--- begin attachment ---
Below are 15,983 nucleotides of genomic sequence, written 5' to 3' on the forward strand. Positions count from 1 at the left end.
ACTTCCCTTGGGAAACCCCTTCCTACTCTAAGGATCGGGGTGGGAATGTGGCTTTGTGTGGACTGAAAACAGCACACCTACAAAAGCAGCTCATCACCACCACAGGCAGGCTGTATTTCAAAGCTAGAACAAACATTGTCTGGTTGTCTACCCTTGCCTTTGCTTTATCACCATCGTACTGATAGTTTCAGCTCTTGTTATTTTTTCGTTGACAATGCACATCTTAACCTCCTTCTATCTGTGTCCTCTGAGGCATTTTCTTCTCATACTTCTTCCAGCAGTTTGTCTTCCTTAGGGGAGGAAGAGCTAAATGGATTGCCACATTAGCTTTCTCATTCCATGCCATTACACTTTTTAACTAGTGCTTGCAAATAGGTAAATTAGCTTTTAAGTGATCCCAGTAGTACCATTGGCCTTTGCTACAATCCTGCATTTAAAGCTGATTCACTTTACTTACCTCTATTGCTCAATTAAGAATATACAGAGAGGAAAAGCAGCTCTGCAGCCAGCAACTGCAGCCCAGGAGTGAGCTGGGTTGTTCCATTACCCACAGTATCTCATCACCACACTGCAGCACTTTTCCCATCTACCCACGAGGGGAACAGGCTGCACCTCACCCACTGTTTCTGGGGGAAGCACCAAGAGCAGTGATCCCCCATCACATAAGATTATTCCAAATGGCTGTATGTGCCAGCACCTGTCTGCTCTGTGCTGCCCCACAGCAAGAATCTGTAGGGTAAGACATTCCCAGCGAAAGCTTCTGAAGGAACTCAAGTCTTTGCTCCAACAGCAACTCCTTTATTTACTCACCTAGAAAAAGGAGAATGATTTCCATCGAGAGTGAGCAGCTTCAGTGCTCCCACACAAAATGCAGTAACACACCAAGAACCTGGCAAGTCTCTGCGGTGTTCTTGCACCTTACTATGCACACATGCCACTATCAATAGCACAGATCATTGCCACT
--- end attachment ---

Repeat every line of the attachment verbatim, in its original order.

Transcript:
Below are 15,983 nucleotides of genomic sequence, written 5' to 3' on the forward strand. Positions count from 1 at the left end.
ACTTCCCTTGGGAAACCCCTTCCTACTCTAAGGATCGGGGTGGGAATGTGGCTTTGTGTGGACTGAAAACAGCACACCTACAAAAGCAGCTCATCACCACCACAGGCAGGCTGTATTTCAAAGCTAGAACAAACATTGTCTGGTTGTCTACCCTTGCCTTTGCTTTATCACCATCGTACTGATAGTTTCAGCTCTTGTTATTTTTTCGTTGACAATGCACATCTTAACCTCCTTCTATCTGTGTCCTCTGAGGCATTTTCTTCTCATACTTCTTCCAGCAGTTTGTCTTCCTTAGGGGAGGAAGAGCTAAATGGATTGCCACATTAGCTTTCTCATTCCATGCCATTACACTTTTTAACTAGTGCTTGCAAATAGGTAAATTAGCTTTTAAGTGATCCCAGTAGTACCATTGGCCTTTGCTACAATCCTGCATTTAAAGCTGATTCACTTTACTTACCTCTATTGCTCAATTAAGAATATACAGAGAGGAAAAGCAGCTCTGCAGCCAGCAACTGCAGCCCAGGAGTGAGCTGGGTTGTTCCATTACCCACAGTATCTCATCACCACACTGCAGCACTTTTCCCATCTACCCACGAGGGGAACAGGCTGCACCTCACCCACTGTTTCTGGGGGAAGCACCAAGAGCAGTGATCCCCCATCACATAAGATTATTCCAAATGGCTGTATGTGCCAGCACCTGTCTGCTCTGTGCTGCCCCACAGCAAGAATCTGTAGGGTAAGACATTCCCAGCGAAAGCTTCTGAAGGAACTCAAGTCTTTGCTCCAACAGCAACTCCTTTATTTACTCACCTAGAAAAAGGAGAATGATTTCCATCGAGAGTGAGCAGCTTCAGTGCTCCCACACAAAATGCAGTAACACACCAAGAACCTGGCAAGTCTCTGCGGTGTTCTTGCACCTTACTATGCACACATGCCACTATCAATAGCACAGATCATTGCCACT